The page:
NAREI to produce 25,000 tomato seedlings

Sundried Tomato Project

NAREI Director Dr. Oudho Homenauth and an interested President David Granger inspecting tomato plots

The National Agricultural Research and Extension Institute (NAREI) is spearheading the cultivation of 25,000 tomato seedlings which will be allocated to meet the production needs of the Pakaraima Flavours Sundried Tomato Project of Region Eight. When matured, the seedlings are expected to produce approximately 50,000 pounds of tomatoes, NAREI Chief Executive Officer Dr. Oudho Homenauth says adding that this is the first time that the Institute will be venturing into such large-scale production of any type of seedling.

The project was launched in 2017 collaboratively with the Institute of Applied Science and Technology (IAST), and the Ministries of Indigenous Peoples’ Affairs, and Social Protection. According to Dr. Homenauth, the initiative coincides with government’s green agriculture agenda.

The primary purpose of the initiative is to help transform the economies of the hinterland involved. With processing adding significant value to the seedlings, the project adds value to the crop being produced, resulting in farmers realizing a high return on their investment.

The farmers have witnessed the transformation of their efforts as manifested in two recently unveiled products, Flavoured Ketchup and Flavoured Salad Dressing, both manufactured under the Paramakatoi brand.   The products are processed IAST and are available on shelves in the Guyana Marketing Corporation’s Guyana Shop and several leading local supermarkets. The taste, packaging and price of the products are comparable to other established competing brands, says Andrew Xavier, Manager of Bounty Supermarket. He noted that the two products are available in all Bounty Supermarkets countrywide.

“Our supermarket is supportive of local brands…We usually assist some of our suppliers to improve their products, however, they presented us with a premium product…They went the extra mile in ensuring the products are attractive and competitive,” Xavier added.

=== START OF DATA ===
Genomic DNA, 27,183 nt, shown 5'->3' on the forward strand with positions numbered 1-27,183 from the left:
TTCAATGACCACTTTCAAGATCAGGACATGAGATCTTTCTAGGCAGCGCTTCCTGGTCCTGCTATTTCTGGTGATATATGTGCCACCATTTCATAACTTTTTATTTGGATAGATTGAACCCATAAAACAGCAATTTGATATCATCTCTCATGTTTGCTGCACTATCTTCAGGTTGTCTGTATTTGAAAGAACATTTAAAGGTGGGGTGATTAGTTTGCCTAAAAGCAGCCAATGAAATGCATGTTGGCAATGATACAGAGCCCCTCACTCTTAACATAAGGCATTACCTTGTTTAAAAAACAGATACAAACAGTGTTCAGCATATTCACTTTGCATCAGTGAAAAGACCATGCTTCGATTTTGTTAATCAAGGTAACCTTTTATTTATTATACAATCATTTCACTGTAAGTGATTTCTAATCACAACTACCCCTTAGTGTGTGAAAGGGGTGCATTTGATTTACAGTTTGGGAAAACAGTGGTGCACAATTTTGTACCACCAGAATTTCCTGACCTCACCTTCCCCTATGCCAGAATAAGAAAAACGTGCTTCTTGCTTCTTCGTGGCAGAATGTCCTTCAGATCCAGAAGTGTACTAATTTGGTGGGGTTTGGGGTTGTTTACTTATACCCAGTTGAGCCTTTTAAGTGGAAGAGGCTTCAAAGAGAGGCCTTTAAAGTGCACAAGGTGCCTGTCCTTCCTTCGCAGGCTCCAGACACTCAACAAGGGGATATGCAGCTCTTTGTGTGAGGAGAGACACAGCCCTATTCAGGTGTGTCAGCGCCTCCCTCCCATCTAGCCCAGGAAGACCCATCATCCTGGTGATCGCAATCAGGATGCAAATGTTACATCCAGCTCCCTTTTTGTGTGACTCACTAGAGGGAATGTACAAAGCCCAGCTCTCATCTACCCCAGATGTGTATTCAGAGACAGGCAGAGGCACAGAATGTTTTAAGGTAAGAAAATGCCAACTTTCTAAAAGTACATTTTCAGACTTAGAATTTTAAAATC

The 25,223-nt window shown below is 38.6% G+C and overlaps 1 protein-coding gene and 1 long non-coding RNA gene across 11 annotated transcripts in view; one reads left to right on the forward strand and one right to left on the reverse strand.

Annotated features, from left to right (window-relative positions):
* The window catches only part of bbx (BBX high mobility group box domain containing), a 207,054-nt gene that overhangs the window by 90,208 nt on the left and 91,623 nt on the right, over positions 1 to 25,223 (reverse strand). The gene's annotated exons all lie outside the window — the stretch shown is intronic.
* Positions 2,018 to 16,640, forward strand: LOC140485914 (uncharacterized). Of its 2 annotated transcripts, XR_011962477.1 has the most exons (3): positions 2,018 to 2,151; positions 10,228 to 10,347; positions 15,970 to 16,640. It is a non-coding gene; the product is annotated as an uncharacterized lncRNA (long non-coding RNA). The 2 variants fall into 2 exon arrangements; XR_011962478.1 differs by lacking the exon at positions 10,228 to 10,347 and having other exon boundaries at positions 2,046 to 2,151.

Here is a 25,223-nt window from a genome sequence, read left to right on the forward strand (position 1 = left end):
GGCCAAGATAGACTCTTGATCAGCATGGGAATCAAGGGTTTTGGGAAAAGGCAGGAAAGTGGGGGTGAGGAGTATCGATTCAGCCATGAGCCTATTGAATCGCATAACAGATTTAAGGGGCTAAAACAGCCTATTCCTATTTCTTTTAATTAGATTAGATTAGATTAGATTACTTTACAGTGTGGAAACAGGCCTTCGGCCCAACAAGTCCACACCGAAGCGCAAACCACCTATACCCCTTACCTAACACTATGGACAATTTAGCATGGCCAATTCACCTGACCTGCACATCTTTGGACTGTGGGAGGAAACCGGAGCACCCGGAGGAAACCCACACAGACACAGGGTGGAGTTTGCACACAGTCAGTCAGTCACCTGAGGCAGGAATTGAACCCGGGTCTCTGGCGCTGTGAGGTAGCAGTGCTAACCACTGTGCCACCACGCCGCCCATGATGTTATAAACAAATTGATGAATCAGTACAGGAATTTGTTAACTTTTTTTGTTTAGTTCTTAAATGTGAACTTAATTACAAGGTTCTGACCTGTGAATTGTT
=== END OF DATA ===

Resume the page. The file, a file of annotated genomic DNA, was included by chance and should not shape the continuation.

The Flavoured Ketchup is packaged in a 360ml bottle and retailed for $456, VAT inclusive while the Flavoured Salad Dressing is also packaged in a 360ml bottle and retailed at $683 VAT inclusive.

Xavier related that since Bounty Supermarket afforded the products shelf space in January this year, the company has sold more than 100 bottles of salad dressings and in excess of 230 bottles of ketchup.

While the farmers had originally agreed to accept $20 per pound for tomatoes they are receiving significantly more on account of NAREI foregoing its 10 percent share of profit. Homenauth says that NAREI may also forego its share of the profits this year in order to ensure that the farmers continue to benefit from the project.

According to Dr. Homenauth, the project has shown its growth potential. As such, NAREI is investing in human and infrastructure development. NAREI has trained more than thirty farmers from various Amerindian communities in tomato production and harvesting. Farmers with lands already prepared for cultivation have received seedlings from NAREI free of cost. The agency says it will be distributing the seedlings in tranches throughout the year.

He enlightened that NAREI is currently conducting research to ascertain other varieties of tomato used to make ketchup that could withstand conditions in the hinterland. This is to reduce dependency on one particular variety. The project is currently utilizing the Mongal variety of tomato which grows well in the hinterland. And, the institute will be constructing a nursery to provide farmers with tomato and other cash crop seedlings.


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